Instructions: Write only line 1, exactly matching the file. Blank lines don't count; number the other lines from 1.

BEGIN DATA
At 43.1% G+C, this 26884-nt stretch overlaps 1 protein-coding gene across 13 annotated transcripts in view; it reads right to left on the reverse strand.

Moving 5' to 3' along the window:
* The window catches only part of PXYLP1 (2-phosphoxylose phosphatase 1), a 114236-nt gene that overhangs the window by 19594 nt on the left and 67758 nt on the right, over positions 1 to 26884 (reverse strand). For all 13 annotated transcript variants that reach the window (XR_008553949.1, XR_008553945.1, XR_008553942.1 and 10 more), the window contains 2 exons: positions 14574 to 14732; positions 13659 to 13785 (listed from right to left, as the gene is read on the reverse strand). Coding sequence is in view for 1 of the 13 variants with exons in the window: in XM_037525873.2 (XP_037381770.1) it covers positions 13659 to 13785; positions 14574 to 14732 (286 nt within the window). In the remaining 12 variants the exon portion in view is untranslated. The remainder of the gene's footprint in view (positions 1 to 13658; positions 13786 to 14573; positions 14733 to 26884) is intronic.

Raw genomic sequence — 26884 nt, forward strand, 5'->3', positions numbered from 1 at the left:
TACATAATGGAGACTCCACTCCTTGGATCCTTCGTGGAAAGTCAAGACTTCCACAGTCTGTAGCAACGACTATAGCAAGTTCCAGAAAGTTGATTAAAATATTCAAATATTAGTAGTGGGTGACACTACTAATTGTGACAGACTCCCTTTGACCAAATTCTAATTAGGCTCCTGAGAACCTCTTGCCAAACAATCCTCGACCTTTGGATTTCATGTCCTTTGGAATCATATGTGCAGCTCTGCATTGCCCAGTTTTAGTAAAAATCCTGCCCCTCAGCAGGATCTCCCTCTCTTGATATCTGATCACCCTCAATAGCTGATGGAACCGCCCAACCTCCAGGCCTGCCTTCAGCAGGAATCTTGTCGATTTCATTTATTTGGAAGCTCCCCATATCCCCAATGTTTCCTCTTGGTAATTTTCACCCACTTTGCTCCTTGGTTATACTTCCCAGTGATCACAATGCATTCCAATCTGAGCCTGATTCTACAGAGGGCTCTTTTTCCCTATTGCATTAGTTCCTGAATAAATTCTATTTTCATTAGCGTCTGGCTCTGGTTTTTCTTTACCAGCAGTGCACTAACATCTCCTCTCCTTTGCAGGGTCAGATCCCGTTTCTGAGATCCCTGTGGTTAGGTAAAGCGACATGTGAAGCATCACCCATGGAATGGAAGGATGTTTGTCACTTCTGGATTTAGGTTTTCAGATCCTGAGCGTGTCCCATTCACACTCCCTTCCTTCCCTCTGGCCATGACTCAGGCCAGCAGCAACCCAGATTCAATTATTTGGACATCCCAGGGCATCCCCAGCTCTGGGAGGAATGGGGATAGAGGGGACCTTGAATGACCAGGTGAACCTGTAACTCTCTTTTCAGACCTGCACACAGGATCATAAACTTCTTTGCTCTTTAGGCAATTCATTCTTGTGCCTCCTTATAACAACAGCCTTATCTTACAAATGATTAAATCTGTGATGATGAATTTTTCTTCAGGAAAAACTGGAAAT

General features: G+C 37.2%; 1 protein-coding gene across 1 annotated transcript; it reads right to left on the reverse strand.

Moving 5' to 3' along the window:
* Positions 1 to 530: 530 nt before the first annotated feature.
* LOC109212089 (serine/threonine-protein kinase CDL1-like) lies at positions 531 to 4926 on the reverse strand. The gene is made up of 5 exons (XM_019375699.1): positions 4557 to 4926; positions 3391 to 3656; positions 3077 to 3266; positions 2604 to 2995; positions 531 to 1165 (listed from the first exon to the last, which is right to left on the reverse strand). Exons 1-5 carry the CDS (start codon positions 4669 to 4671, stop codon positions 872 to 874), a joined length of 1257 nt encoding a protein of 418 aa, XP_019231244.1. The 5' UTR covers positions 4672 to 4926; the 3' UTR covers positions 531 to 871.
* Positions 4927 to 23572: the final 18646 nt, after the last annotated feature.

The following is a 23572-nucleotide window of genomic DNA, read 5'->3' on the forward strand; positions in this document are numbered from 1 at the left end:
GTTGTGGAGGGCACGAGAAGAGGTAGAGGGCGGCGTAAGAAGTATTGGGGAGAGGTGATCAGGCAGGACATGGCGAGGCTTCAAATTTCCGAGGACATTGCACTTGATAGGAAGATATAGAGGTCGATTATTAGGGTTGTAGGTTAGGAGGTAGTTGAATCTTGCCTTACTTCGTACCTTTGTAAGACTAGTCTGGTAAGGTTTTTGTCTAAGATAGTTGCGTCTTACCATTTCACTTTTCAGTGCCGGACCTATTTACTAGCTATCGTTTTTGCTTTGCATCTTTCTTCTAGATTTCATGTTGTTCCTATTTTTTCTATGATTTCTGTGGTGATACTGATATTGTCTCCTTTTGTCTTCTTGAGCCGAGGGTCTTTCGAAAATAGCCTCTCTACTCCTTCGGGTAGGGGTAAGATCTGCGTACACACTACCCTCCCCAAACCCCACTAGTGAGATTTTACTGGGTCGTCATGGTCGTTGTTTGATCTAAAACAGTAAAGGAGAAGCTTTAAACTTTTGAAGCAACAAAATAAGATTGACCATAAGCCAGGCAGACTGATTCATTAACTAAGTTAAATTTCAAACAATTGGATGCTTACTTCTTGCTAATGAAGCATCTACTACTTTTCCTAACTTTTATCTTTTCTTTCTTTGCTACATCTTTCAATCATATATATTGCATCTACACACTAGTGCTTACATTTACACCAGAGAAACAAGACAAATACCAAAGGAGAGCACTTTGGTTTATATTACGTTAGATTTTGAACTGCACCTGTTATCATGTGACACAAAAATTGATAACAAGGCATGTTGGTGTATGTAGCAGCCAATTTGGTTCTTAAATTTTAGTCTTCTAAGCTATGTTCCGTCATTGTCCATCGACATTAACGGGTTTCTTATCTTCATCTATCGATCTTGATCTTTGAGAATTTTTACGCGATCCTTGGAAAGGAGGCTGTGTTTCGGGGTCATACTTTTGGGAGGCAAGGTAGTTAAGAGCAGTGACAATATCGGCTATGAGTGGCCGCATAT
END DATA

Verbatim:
At 43.1% G+C, this 26884-nt stretch overlaps 1 protein-coding gene across 13 annotated transcripts in view; it reads right to left on the reverse strand.